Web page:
I take my kids to Walt Disney World a lot. They believe in the beauty of princesses who find their Prince Charming and hold fast to dreams that come true when you wish upon a star — and I'm happy that my kids do. At least they love love. They see it every day when my husband and I affectionately embrace, and at least my son knows that a man is supposed to be a true gentleman who loves and adores a woman and does not mistreat her by being abusive. I also appreciate that my son wants to be a little Prince Charming — a real gentleman — but I don't want him to be hurt because he's an affectionate kid.
That's why I'm a little bit dismayed by a recent story about a little boy from Colorado who got in trouble for giving a girl he liked a kiss on the hand.
It’s never OK for a person to force his or her sexual desires upon an unwilling person, but when a 6-year-old boy is suspended from school for kissing a classmate on the hand, it would seem to be a case of school policy gone mad.
Many people would think that a boy kissing a girl on the hand is rather charming. If the attention is unwanted, that certainly needs to be addressed, but not by putting the term "sexual harassment" in the boy's permanent school file. How do you do that to a 6-year-old?
Sexual harassment is a very big term being used to describe the actions of a very little boy. Let's face it: The actions and thoughts of a 13- or 14-year-old are different from those of a 6-year-old — and yet, that record and that term are going to follow this little boy for his entire school career. In fact, he exhibited typical behavior for a 6-year-old, and he shouldn't suffer for a lifetime because of a moment of age-appropriate indiscretion.
So how do you teach your son to be a gentleman but not cross the line and suffer retribution? Here are five ways to do it.
Boys are less verbal than girls, says Michael Gurian, a family therapist and author of The Wonder of Boys. He says that when teaching gentlemanly behaviors, you should incorporate three senses — sight, touch and sound — to get your message across. A multisensory approach usually leads to greater success in learning. This can be especially true for boys, who may benefit from teaching methods like putting written material on an overhead projector and then reading it verbally, tracing letters on a form while looking at them and also speaking them aloud. Gurian explains that boys are hardwired to possess certain traits. For example, because of male brain chemistry and the hormone testosterone, boys are apt to relish risk taking and be physically aggressive and competitive.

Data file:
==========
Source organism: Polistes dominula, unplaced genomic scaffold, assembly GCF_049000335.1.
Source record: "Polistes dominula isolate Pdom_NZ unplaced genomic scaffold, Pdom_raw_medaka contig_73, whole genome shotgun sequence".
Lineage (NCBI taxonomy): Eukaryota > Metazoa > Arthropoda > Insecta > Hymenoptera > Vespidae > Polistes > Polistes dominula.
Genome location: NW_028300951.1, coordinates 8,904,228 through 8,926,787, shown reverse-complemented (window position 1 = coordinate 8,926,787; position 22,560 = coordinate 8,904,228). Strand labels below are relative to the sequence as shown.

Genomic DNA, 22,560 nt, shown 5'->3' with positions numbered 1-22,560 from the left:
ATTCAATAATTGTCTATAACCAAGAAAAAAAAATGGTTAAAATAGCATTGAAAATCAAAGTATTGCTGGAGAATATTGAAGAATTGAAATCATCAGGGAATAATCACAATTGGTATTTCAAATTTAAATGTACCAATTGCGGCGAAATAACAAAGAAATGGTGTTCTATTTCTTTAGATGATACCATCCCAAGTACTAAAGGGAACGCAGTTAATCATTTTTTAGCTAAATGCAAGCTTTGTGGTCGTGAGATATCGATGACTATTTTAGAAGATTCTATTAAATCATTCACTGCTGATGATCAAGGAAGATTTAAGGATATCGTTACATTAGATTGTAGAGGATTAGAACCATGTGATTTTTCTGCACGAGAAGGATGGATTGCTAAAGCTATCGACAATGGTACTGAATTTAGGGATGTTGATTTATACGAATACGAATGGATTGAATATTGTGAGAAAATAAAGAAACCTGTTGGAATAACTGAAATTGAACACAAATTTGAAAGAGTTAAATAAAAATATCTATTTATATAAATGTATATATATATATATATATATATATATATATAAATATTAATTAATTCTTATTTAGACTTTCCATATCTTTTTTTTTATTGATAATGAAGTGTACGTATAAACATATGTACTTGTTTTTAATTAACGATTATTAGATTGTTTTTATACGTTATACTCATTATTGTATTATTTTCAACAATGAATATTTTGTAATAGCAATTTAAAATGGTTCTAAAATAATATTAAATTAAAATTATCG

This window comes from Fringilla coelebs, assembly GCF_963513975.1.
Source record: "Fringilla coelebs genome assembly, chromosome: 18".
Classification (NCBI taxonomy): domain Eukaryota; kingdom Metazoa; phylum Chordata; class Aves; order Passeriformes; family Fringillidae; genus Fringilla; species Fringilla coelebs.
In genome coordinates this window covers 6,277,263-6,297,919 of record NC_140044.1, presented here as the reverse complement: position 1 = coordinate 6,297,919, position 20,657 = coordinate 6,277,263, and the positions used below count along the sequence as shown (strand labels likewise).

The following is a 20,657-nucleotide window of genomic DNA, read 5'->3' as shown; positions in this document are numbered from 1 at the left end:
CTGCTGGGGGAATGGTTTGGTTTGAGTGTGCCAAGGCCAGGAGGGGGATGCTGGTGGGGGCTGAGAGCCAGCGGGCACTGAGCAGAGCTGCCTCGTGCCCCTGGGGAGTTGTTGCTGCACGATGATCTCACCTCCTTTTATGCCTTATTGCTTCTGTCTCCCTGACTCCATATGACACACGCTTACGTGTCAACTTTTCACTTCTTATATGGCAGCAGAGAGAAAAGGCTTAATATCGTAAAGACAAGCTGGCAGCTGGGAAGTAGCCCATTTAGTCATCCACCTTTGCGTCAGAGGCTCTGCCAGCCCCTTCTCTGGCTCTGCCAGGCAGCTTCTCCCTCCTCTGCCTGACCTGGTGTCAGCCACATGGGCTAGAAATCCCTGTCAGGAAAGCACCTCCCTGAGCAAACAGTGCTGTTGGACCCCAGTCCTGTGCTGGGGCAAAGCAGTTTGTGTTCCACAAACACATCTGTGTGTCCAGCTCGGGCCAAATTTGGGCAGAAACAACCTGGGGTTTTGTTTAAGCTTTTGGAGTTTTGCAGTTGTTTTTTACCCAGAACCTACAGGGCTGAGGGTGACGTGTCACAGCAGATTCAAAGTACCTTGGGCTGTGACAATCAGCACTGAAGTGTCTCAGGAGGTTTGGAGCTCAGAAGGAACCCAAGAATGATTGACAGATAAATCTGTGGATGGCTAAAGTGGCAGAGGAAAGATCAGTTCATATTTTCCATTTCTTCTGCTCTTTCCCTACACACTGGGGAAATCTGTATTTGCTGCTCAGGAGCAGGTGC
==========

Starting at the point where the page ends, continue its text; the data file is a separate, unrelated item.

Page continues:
My husband always says he was the kid who stood up for the kids who were being bullied. If you want your son to have empathy and compassion, then teach him to feel for others. According to BabyCenter.com, kids don't have the cognitive skills to truly understand the concept of empathy until they're 8 or 9, so it's key to teach boys compassion early on. Since boys aren't quick to talk out their issues, you should encourage your son to share his feelings. When reading a story, ask him how he thinks a character is feeling. In the Colorado boy's case, perhaps teaching him empathy would have helped him understand that his advances were unacceptable because they made the little girl feel uncomfortable.
Opening a door for others and pulling out chairs are practices that will never get old. Teach your son to be a gentleman by showing a little chivalry. Have him pull out your chair and give him the task of opening the door for his lovely lady (Mommy). And saying please and thank-you goes a long way. You'll cultivate a kinder and gentler kid if you teach him to nicely ask for what he wants.
Turn your kid into a gentleman by having him give from the heart. Teach your son to give unto others by having him pick out some of the toys he no longer plays with and then taking him to a homeless shelter where he can donate the toys. Through giving, you can teach your child that his actions — whether kind or mean, good or bad — affect people in some way. But being kind goes much further than being mean, while being mean means trouble. He'll learn that it matters how he makes others feel.
If an ambulance whizzes by with its sirens blazing, take that moment to say, "I hope whoever is in there is OK." Show sensitivity. It will open up your son to caring for the well-being of others, not just of those in his immediate circle and his own world. Be concerned and you'll soon see that he, too, will start to embrace the world and the workings of those around him.
Once you teach your son how to be a gentleman, he'll be armed with the tools he needs to grow up to be a knight in shining armor.
And you'll see personalized content just for you whenever you click the My Feed .
SheKnows is making some changes!